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Classic works of reference - from Diderot to Encarta - offered a series of advantages to their users:
1. Authority - Works of reference are authored by experts in their fields and peer-reviewed. This ensures both objectivity and accuracy.
2. Accessibility - Huge amounts of material were assembled under one "roof". This abolished need to scour numerous sources of variable quality to obtain data one needed.
3. Organization - This pile of knowledge was organized in a convenient and recognizable manner (alphabetically or by subject)
Moreover, authoring an encyclopaedia was such a daunting and expensive task that only states, academic institutions, or well-funded businesses were able to produce them. At any given period there was a dearth of reliable encyclopaedias, which exercised a monopoly on dissemination of knowledge. Competitors were few and far between. The price of these tomes was, therefore, always exorbitant but people paid it to secure education for their children and a fount of knowledge at home. Hence long gone phenomenon of "door to door encyclopaedia salesmen" and instalment plans.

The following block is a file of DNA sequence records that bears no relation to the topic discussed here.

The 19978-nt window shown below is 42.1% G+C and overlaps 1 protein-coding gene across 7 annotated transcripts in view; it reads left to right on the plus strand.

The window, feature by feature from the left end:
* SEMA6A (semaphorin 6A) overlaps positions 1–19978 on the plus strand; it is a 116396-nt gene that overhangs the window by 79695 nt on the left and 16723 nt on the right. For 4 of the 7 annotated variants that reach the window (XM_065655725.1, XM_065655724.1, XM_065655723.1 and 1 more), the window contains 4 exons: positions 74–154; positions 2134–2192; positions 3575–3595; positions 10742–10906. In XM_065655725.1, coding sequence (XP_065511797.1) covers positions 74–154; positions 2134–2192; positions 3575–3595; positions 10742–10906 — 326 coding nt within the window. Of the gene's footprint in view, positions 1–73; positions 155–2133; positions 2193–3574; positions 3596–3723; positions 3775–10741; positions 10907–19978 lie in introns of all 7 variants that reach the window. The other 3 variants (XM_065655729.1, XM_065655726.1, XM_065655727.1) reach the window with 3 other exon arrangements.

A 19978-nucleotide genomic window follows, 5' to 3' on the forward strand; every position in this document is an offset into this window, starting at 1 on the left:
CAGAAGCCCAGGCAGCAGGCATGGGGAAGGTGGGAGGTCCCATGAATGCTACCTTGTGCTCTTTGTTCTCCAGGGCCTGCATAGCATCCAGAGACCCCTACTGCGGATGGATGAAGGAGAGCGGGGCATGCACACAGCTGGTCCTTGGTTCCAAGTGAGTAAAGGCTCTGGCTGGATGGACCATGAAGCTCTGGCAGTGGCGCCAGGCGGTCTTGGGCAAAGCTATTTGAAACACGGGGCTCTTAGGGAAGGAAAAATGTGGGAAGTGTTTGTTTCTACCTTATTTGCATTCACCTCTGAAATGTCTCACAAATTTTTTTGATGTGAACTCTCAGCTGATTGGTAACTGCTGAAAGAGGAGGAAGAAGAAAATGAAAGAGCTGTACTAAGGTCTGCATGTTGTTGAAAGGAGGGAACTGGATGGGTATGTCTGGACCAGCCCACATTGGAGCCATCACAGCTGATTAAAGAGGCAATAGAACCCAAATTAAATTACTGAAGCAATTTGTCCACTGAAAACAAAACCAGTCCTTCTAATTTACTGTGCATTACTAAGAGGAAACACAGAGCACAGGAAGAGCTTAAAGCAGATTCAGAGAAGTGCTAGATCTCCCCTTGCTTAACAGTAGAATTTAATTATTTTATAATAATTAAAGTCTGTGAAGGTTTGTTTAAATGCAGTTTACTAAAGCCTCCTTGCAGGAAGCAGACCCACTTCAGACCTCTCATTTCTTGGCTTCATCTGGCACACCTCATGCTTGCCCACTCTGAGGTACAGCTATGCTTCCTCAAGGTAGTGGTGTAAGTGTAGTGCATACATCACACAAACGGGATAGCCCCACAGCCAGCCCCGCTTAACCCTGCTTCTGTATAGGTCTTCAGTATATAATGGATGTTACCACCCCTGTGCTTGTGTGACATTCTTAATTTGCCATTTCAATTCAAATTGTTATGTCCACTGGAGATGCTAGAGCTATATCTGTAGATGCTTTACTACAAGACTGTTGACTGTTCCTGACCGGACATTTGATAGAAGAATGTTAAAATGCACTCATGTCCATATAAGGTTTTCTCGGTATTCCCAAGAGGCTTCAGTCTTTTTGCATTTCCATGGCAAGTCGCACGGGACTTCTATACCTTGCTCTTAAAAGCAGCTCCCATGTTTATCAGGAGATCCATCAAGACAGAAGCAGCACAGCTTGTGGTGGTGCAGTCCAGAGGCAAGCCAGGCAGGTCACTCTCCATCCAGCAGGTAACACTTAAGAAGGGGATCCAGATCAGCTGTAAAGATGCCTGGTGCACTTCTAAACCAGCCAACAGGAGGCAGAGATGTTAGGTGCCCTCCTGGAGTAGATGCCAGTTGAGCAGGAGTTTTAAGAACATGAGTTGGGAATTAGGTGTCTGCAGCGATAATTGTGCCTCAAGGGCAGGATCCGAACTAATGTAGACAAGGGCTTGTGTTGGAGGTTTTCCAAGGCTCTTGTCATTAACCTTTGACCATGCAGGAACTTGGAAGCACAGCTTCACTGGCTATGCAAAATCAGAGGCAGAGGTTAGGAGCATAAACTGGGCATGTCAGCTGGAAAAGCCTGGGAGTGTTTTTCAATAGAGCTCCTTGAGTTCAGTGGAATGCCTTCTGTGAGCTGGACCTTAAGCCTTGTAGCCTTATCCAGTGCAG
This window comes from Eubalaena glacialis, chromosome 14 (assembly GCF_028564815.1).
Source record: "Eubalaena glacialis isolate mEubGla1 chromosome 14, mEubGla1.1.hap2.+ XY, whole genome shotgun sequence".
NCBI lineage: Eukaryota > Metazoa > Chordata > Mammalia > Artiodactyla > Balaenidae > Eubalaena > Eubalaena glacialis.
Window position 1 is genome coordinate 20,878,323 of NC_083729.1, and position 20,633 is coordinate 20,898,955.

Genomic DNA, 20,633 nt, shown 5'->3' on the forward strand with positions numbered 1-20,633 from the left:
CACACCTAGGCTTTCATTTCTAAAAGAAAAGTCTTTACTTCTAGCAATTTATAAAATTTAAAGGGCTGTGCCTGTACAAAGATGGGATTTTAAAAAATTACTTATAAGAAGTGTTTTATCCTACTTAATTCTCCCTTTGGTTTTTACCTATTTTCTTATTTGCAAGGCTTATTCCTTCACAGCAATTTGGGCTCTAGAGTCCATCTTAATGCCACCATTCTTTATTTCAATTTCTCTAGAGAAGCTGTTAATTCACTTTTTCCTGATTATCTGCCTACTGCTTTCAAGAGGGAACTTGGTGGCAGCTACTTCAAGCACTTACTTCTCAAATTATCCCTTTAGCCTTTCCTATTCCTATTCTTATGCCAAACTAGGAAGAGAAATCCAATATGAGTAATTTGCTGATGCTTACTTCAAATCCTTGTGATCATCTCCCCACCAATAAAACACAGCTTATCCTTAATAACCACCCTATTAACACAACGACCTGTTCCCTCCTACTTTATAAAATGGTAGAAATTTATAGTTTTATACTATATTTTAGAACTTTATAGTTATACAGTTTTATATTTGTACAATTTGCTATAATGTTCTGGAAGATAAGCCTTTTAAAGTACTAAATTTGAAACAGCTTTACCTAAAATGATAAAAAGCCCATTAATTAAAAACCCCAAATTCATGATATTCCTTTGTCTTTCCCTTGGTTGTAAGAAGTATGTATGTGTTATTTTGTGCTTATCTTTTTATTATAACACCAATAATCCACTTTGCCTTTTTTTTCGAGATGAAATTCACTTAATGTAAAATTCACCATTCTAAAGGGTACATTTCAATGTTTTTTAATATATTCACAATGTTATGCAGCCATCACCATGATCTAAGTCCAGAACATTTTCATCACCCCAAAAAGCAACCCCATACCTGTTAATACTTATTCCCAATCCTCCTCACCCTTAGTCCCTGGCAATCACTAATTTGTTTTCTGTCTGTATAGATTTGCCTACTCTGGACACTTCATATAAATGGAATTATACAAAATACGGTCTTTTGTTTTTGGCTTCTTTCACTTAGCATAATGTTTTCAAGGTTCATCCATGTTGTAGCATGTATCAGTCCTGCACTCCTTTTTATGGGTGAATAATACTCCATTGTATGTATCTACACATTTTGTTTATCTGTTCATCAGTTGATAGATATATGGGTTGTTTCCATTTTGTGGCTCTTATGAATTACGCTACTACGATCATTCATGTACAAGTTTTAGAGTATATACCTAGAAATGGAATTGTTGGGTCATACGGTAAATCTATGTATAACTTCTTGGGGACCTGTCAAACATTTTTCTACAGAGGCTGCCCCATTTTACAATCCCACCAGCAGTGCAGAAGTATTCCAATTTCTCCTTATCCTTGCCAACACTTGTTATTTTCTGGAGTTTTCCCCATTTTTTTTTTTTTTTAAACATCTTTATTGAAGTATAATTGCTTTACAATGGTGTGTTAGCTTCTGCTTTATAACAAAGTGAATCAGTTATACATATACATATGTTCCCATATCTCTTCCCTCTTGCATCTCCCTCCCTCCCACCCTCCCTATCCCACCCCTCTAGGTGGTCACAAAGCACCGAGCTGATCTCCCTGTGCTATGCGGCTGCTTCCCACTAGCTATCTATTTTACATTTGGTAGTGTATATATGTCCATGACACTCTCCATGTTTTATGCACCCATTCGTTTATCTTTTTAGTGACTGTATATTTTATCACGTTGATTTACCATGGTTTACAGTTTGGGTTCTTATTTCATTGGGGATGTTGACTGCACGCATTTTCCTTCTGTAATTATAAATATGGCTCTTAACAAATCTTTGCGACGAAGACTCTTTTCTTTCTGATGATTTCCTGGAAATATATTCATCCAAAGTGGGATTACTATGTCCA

Yet, all these advantages were eroded to fine dust by Internet. The web offers a plethora of highly authoritative information authored and released by leading names in every field of human knowledge and endeavour. The Internet, is, in effect, an encyclopaedia - far more detailed, far more authoritative, and far more comprehensive that any encyclopaedia can ever hope to be. The web is also fully accessible and fully searchable. What it lacks in organization it compensates in breadth and depth and recently emergent subject portals (directories such as Yahoo! or The Open Directory) have become indices of Internet. The aforementioned anti-competition barriers to entry are gone: web publishing is cheap and immediate. Technologies such as web communities, chat, and e-mail enable massive collaborative efforts. And, most important, bulk of Internet is free. Users pay only communication costs.
The long-heralded transition from free content to fee-based information may revive fortunes of online reference vendors. But as long as Internet - with its 2,000,000,000 (!) visible pages (and 5 times as many pages in its databases) - is free, encyclopaedias have little by way of a competitive advantage.
Sam Vaknin is the author of Malignant Self Love - Narcissism Revisited and After the Rain - How the West Lost the East. He is a columnist for Central Europe Review, United Press International (UPI) and eBookWeb and the editor of mental health and Central East Europe categories in The Open Directory, Suite101 and searcheurope.com.
Visit Sam's Web site at http://samvak.tripod.com